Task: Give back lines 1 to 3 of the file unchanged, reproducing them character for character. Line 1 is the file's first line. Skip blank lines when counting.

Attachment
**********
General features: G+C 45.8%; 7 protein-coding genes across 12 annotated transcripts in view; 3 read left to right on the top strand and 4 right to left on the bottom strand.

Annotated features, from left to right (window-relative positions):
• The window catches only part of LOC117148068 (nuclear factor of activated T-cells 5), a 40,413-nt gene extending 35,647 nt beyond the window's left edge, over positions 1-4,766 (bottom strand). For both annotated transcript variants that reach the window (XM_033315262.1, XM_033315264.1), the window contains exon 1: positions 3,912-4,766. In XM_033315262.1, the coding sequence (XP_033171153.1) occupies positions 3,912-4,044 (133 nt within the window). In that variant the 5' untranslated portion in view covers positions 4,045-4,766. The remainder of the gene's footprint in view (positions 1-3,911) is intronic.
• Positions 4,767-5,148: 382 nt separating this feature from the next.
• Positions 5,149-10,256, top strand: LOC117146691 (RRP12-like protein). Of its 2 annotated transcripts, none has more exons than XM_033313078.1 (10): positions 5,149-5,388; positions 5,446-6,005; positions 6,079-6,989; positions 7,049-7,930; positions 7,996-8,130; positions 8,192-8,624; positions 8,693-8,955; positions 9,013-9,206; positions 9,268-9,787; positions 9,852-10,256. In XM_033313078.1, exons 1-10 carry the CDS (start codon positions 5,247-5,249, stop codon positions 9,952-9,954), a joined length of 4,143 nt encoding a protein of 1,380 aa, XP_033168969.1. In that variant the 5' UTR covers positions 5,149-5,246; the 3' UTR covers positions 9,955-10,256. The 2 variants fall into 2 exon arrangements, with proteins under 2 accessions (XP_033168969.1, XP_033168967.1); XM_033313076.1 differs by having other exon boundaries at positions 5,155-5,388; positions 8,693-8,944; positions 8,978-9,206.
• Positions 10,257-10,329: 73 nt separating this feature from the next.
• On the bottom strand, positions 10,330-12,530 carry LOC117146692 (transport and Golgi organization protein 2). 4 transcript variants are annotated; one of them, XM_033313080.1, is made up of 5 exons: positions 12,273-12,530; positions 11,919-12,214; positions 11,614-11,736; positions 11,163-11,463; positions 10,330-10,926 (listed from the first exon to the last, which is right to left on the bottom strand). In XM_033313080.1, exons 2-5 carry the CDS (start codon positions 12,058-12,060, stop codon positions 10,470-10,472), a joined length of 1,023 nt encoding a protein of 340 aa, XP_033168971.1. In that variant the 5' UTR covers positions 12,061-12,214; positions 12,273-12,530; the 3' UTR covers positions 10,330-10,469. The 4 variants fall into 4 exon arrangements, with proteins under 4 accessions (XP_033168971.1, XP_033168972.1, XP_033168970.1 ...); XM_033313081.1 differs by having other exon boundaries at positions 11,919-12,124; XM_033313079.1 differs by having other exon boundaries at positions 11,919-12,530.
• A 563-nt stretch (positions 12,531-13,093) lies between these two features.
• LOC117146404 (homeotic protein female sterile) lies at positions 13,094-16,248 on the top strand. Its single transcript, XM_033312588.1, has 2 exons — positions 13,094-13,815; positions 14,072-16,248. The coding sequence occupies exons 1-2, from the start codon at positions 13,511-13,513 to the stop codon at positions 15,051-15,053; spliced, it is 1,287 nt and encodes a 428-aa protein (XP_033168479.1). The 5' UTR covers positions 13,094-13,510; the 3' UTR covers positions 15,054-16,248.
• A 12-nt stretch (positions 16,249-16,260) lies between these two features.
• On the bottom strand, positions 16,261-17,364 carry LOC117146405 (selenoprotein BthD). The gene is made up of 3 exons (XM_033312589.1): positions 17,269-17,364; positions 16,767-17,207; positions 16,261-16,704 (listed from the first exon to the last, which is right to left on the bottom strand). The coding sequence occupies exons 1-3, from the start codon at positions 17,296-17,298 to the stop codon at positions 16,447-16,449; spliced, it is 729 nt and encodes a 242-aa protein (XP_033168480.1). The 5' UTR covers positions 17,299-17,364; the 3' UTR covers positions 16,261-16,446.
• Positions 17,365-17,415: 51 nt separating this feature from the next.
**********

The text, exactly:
General features: G+C 45.8%; 7 protein-coding genes across 12 annotated transcripts in view; 3 read left to right on the top strand and 4 right to left on the bottom strand.

Annotated features, from left to right (window-relative positions):
• The window catches only part of LOC117148068 (nuclear factor of activated T-cells 5), a 40,413-nt gene extending 35,647 nt beyond the window's left edge, over positions 1-4,766 (bottom strand). For both annotated transcript variants that reach the window (XM_033315262.1, XM_033315264.1), the window contains exon 1: positions 3,912-4,766. In XM_033315262.1, the coding sequence (XP_033171153.1) occupies positions 3,912-4,044 (133 nt within the window). In that variant the 5' untranslated portion in view covers positions 4,045-4,766. The remainder of the gene's footprint in view (positions 1-3,911) is intronic.